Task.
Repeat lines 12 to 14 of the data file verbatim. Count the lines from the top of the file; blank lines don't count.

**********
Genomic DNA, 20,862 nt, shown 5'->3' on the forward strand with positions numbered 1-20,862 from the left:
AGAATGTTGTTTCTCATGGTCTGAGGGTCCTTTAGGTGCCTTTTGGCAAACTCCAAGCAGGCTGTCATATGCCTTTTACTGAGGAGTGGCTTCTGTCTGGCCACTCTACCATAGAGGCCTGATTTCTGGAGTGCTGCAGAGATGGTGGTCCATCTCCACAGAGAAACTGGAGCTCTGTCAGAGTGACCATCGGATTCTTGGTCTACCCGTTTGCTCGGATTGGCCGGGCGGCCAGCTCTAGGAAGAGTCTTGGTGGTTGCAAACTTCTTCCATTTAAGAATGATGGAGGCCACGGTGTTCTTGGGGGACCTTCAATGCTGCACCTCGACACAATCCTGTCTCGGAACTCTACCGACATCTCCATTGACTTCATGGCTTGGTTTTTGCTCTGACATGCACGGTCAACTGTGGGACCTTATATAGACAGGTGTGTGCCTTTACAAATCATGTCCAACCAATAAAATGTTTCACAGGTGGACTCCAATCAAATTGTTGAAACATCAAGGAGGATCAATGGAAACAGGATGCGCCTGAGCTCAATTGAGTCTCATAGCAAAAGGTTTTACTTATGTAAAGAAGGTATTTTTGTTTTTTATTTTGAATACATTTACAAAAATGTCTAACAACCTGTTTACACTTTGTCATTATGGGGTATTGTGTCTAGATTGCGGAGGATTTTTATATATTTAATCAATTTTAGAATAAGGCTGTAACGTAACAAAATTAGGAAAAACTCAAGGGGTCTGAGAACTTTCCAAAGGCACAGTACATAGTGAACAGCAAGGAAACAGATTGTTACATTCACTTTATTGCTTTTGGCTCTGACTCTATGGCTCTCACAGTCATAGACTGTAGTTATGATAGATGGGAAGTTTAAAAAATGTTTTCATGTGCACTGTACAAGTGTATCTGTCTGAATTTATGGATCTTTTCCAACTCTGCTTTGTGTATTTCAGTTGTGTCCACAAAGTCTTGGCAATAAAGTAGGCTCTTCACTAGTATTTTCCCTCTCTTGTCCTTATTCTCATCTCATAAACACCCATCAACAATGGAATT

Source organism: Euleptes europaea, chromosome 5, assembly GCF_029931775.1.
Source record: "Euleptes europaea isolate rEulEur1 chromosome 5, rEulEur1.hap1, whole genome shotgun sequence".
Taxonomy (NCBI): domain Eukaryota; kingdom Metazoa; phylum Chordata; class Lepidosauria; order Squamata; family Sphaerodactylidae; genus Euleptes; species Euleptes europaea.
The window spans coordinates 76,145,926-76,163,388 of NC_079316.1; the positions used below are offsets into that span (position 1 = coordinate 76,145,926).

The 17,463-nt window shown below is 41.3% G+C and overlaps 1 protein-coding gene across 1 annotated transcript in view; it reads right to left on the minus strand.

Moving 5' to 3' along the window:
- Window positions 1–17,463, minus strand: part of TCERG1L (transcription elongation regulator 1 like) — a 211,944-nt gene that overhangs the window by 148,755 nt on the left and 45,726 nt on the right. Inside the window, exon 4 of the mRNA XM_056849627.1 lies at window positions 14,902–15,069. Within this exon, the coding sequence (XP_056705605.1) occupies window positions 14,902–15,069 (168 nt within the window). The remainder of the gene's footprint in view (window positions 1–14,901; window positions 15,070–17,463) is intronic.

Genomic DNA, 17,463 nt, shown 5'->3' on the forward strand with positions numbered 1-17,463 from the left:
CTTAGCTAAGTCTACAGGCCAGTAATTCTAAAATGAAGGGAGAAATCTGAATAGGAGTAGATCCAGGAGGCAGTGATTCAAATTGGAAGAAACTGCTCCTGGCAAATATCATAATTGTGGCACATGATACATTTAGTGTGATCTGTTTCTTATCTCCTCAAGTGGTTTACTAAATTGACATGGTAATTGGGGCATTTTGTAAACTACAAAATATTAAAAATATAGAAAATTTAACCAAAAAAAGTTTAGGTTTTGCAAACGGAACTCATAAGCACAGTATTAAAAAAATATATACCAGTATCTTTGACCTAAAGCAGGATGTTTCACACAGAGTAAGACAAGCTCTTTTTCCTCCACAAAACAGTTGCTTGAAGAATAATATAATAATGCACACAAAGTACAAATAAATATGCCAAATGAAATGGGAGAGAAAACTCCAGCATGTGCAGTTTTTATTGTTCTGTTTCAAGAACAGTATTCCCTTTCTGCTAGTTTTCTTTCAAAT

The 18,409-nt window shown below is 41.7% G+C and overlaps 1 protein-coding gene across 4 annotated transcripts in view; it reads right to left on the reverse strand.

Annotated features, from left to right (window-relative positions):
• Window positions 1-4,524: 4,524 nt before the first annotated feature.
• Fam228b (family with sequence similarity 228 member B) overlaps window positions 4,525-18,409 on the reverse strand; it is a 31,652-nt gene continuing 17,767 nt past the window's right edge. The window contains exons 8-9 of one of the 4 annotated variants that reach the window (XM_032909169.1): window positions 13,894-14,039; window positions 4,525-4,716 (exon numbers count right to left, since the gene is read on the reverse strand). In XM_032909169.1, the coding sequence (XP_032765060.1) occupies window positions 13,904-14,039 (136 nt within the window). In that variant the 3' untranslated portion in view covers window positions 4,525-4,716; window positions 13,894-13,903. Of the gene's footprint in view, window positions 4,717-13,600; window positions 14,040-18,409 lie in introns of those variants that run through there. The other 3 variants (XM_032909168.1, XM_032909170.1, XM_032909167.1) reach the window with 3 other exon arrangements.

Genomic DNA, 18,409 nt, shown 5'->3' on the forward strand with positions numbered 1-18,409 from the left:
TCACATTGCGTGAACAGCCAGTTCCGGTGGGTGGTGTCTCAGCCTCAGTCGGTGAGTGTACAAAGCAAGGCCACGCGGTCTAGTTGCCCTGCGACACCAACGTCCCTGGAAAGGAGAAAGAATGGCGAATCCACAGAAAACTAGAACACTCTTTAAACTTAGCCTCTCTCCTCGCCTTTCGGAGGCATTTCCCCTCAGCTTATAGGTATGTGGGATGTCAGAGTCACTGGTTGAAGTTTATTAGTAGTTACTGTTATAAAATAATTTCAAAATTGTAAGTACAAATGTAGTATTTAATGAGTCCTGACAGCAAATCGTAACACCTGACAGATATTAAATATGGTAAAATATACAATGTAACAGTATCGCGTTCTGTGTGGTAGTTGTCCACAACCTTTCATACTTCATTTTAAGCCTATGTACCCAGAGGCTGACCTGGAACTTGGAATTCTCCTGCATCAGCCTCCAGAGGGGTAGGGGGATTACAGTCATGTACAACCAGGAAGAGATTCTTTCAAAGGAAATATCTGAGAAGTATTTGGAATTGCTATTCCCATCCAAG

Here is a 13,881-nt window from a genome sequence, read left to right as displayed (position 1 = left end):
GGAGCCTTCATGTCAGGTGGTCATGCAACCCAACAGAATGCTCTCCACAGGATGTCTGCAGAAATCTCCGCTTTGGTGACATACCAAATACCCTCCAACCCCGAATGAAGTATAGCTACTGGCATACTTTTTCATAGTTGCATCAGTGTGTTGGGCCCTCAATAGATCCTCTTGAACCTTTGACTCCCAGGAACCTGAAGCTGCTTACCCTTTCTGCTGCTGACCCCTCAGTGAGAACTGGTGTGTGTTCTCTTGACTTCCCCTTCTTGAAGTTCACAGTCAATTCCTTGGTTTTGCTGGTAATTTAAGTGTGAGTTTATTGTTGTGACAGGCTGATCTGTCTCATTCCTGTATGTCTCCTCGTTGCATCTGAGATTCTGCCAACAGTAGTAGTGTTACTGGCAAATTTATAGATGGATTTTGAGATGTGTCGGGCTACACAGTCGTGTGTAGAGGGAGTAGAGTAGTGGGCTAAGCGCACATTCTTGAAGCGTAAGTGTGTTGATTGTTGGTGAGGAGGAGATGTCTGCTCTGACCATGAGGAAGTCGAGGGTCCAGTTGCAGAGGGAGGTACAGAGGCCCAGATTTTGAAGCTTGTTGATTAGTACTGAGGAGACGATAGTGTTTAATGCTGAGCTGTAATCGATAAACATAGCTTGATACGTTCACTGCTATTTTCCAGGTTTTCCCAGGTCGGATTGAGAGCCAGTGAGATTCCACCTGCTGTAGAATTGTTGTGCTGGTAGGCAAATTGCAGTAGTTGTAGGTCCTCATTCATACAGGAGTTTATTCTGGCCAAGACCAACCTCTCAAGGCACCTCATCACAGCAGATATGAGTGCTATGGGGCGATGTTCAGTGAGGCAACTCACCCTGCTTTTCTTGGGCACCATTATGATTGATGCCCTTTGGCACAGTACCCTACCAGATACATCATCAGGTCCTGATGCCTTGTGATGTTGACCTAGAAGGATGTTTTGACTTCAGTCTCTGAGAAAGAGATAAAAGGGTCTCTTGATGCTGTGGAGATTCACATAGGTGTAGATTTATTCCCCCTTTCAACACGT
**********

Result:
The 18,409-nt window shown below is 41.7% G+C and overlaps 1 protein-coding gene across 4 annotated transcripts in view; it reads right to left on the reverse strand.

Annotated features, from left to right (window-relative positions):
• Window positions 1-4,524: 4,524 nt before the first annotated feature.